Amidst the popularity of Napa Valley, Bordeaux, and Tuscany, lies a treasure trove of undiscovered and underrated wine regions waiting to be explored. Despite their under-the-radar status, these up-and-coming locales offer the undeniable appeal of uncrowded spaces where the wines are just waiting to be savored.
In the most popular regions, large corporations have bought most of the wineries, and they are managed as an investment. The wineries in these alternate areas still feature many of the owner’s family members pouring the wine, talking about the terroir and the rich history of the locale.
These hidden gems are not lacking in quality or charm but rather are often overshadowed by their more well-known counterparts. Fortunately, these lesser-known destinations provide a unique opportunity to escape the crowds and indulge in the beauty of an unspoiled wine country. The allure of exploring somewhere new and untapped is undeniable, and for the adventurous at heart, these up-and-coming wine regions harken back to the romance of wine tasting.
From Virginia to the Okanagan in British Columbia, here are some underrated wine regions that deserve more attention:
Missouri may not commonly be associated with wine country, but this hidden gem has a rich history of viticulture and winemaking dating back to the 1800s. But don’t let its Midwest location fool you – Missouri’s wine industry is experiencing a renaissance with the recent investment of $150 million into the charming town of Augusta by The Hoffmann Family of Companies.
Augusta lies in the most popular region of Missouri’s wine country, stretching from just north of St. Louis down to Ste. Genevieve County. Missouri wine country is home to nearly 130 wineries, vineyards, and 11 wine trails, making it one of the largest wine-producing regions in the Midwest.
The Augusta AVA was the first designated AVA in the United States and is where some of Missouri’s most beautiful and well-regarded wineries, including Montelle Winery, Augusta Winery, Noboleis Vineyards, and Mount Pleasant Estates, can be found.
Hilary Winn from the Missouri Division of Tourism particularly enjoys the views from Montelle overlooking the Missouri River Valley, where you can see for 75 miles on a clear day. It’s beautiful this time of year and absolutely stunning when bathed in fall colors. Augusta is one of my favorite places to go when I visit the St. Louis area since it’s less than an hour drive from the city.”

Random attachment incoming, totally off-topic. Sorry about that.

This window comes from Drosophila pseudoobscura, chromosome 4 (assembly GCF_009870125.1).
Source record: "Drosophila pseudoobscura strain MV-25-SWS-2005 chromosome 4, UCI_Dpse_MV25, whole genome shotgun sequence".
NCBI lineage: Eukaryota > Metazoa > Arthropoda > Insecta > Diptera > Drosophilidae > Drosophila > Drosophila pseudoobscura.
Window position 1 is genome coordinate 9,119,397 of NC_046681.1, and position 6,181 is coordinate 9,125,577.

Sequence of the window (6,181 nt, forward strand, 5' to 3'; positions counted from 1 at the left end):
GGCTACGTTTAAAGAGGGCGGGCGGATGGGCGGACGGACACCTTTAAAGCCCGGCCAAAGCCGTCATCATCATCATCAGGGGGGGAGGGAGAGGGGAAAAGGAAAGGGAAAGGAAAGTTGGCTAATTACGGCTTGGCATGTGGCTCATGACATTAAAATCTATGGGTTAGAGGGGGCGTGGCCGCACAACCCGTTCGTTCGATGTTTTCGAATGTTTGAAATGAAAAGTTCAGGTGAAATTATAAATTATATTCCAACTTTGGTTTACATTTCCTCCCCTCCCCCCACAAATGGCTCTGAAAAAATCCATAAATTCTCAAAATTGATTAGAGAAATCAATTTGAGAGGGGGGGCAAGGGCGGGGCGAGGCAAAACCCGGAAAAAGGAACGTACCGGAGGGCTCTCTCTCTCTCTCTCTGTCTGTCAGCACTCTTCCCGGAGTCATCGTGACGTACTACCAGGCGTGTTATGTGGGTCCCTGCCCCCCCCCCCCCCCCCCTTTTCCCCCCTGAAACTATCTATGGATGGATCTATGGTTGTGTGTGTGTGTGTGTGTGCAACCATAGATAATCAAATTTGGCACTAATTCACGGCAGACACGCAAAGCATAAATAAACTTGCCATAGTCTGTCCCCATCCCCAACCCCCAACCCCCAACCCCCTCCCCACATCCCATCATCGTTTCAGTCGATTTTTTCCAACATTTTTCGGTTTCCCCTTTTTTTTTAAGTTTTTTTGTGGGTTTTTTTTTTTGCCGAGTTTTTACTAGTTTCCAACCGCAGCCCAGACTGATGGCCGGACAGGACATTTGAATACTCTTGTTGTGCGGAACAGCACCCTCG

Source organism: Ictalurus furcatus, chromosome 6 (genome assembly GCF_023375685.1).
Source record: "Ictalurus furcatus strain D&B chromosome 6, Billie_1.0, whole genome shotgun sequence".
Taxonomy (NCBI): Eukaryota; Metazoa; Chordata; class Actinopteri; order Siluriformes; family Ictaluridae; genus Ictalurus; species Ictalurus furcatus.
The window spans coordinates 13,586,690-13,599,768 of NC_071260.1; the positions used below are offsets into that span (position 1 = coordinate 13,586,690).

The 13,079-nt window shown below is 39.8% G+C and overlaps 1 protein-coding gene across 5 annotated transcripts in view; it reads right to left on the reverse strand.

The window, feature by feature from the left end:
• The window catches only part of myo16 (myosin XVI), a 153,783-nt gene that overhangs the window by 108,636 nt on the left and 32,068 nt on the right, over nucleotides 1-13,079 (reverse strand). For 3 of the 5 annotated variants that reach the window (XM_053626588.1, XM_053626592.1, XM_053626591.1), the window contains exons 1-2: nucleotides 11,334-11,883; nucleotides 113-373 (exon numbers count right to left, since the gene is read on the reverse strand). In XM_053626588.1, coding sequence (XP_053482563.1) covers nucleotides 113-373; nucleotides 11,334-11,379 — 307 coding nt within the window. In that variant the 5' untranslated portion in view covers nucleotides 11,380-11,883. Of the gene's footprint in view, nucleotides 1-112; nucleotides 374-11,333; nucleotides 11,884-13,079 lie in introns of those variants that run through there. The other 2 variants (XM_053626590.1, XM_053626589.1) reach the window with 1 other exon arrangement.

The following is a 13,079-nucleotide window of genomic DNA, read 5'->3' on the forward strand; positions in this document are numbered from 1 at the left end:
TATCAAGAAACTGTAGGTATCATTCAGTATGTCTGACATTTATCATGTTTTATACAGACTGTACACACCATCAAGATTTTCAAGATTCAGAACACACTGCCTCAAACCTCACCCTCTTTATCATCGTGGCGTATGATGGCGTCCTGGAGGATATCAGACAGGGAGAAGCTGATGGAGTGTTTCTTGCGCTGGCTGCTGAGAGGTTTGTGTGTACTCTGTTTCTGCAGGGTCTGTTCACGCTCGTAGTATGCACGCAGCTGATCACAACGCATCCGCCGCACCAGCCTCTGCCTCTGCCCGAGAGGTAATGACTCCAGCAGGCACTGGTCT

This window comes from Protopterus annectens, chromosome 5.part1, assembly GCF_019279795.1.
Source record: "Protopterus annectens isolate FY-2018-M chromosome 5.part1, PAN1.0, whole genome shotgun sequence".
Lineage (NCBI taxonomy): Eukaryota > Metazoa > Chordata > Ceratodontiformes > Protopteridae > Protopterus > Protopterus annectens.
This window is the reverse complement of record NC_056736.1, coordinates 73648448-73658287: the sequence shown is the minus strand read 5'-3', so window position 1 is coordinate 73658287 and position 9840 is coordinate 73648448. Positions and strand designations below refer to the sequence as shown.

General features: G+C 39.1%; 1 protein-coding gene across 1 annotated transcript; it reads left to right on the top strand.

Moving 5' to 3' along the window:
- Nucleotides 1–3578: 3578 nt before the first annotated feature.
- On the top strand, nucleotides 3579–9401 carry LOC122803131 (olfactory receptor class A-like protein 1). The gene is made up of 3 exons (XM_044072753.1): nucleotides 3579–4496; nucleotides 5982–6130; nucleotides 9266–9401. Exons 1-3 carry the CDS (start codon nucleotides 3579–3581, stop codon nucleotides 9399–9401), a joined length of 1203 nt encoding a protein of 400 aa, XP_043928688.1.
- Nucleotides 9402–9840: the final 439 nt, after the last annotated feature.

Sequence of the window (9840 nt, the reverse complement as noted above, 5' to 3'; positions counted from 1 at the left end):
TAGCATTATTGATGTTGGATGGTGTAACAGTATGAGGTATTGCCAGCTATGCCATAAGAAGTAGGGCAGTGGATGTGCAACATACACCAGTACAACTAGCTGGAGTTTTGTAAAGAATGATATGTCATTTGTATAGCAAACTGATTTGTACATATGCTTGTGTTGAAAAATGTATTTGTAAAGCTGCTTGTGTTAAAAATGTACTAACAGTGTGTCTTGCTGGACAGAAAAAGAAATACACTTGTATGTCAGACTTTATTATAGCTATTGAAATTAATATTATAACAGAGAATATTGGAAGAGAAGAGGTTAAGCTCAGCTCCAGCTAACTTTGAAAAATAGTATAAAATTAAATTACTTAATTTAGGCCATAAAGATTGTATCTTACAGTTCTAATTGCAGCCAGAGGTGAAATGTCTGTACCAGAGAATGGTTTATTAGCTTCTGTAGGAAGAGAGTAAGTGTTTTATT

You won’t find common American vines that produce a bold Cabernet Sauvignon or a fully oaked Chardonnay like in Napa Valley. Instead, due to Missouri’s harsh climate, winemakers plant Vitis Vinifera, woody, deciduous vines native to the Mediterranean region and Central Europe. Along with being hardier, the so-called “wine grapes” have restorative effects and a unique, highly sought out flavor.
The Hermann wine trail, located along the banks of the Missouri River, is another popular spot for wine tasting. The trail features more than ten wineries, offering everything from classic dry reds to sweet vinifera-style wines.
Jaelynn Hale from NomadicJae visited the Hermann wine region in Missouri after hearing about its rich winemaking history, dating back to the 1800s, and its beautiful vineyards. “As a wine enthusiast, I was intrigued by the idea of exploring an underrated wine region that offered a unique and different experience compared to the more well-known Californian wine regions.”
The charming, small town atmosphere in Hermann, combined with its beautiful rolling hills and vineyards, allow visitors to get an up close and personal look at Missouri’s thriving wine industry.
“My favorite wine from the Hermann region was the 2019 Norton from Stone Hill Winery. This full-bodied red wine, made from the Norton grape (which is native to Missouri), had a wonderful balance of dark fruit flavors and a hint of spice. It was an excellent representation of the character and potential of Missouri wines,” continues Hale.
Nestled in the picturesque Snake River Valley AVA, just a stone’s throw away from the bustling state capital Boise lies a wine haven waiting to be explored. With over a dozen wineries to choose from, take your time to explore and taste wines at Ste. Chapelle, Williamson, Sawtooth, and Koenig Vineyards, where you can sample everything from Riesling to Syrah, and my personal Idaho favorite, Tempranillo.
This small wine region often gets overshadowed by its neighboring state, Oregon‘s massive wine regions, but you’ll find a treasure trove of wineries along the Sunnyslope Wine Trail. This wine region is still in its infancy, but that is part of the appeal.
“We are still this lovely coalescence of more of a neighbor mentality than competitors. There is so much friendliness and cooperativeness that you do not see in too many other regions,” says Beverly Williamson from Williamson Orchards and Vineyards.